Clues to Better Health Care May Come from Studying Small Details, Not the Big Picture

Research to identify and examine the characteristics of micro systems in the health care industry

From 1999 to 2000, National Academy of Sciences - Institute of Medicine (IOM) conducted a study of high-performing micro-systems ā€” small, organized patient care units with a specific clinical purpose, set of patients and practitioners ā€” within health care institutions or systems.

The study was part of a larger IOM initiative on the Quality of Health Care in America, the goal of which was to develop recommendations for improving the overall US health care system.

The study was based on interviews with the leaders of 43 micro-systems.

Key Findings

In their report, entitled Exploring Innovation and Quality Improvement in Health Care Micro-Systems: A Cross Case Analysis, the investigators identified six factors that may be key to replicating a high-performing micro-system:

  • Senior executives and management support innovation and improvement efforts.
  • Clinical leadership is strong, focused and sustained.
  • Multi-disciplinary teams collaborate both for clinical care and for improvement efforts.
  • Explicit attention is paid to the development of systems of care.
  • Good information systems make measurement of performance possible.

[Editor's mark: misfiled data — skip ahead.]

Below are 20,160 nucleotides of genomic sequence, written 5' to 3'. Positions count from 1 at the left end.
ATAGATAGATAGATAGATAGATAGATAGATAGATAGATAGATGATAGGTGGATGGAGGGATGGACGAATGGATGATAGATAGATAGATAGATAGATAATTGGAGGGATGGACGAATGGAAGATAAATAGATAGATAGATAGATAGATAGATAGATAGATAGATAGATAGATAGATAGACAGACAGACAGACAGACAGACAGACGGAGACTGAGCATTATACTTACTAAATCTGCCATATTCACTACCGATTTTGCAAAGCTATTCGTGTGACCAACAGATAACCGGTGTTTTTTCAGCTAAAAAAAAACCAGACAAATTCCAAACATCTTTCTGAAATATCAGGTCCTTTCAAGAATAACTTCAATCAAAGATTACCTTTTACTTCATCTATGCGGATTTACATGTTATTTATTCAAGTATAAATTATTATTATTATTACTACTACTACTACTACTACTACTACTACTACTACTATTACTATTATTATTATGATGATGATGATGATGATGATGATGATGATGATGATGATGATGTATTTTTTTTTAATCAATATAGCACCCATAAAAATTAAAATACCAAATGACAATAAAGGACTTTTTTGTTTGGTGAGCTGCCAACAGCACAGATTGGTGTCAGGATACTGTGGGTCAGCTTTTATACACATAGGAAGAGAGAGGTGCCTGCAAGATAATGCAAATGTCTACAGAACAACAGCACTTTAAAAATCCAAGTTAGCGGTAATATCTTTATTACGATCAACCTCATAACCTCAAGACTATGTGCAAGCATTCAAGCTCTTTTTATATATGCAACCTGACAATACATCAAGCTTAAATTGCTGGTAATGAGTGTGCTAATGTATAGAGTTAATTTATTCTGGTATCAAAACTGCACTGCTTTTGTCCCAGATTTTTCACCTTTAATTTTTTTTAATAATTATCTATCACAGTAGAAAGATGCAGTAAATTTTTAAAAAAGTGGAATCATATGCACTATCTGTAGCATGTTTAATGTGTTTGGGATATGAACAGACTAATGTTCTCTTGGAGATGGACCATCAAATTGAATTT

• The focus is on the needs of patients.

They also identified eight themes that typify high-performing micro-systems:

  • Information from a variety of sources is integrated into the daily work.
  • Performance measures have been developed and are used to modify patient care.
  • Key players work as a collaborative multidisciplinary team.
  • The aims of the micro-system are consistent with those of the larger system.
  • Clear aims guide work and are communicated across micro-system boundaries.
  • The micro-system is a resource for the community and vice versa.
  • Training, money and time are available for making improvements.
  • There is high alignment between health professionals' roles and qualifications.

Funding

The Robert Wood Johnson Foundation (RWJF) supported this project through a grant of $235,959.

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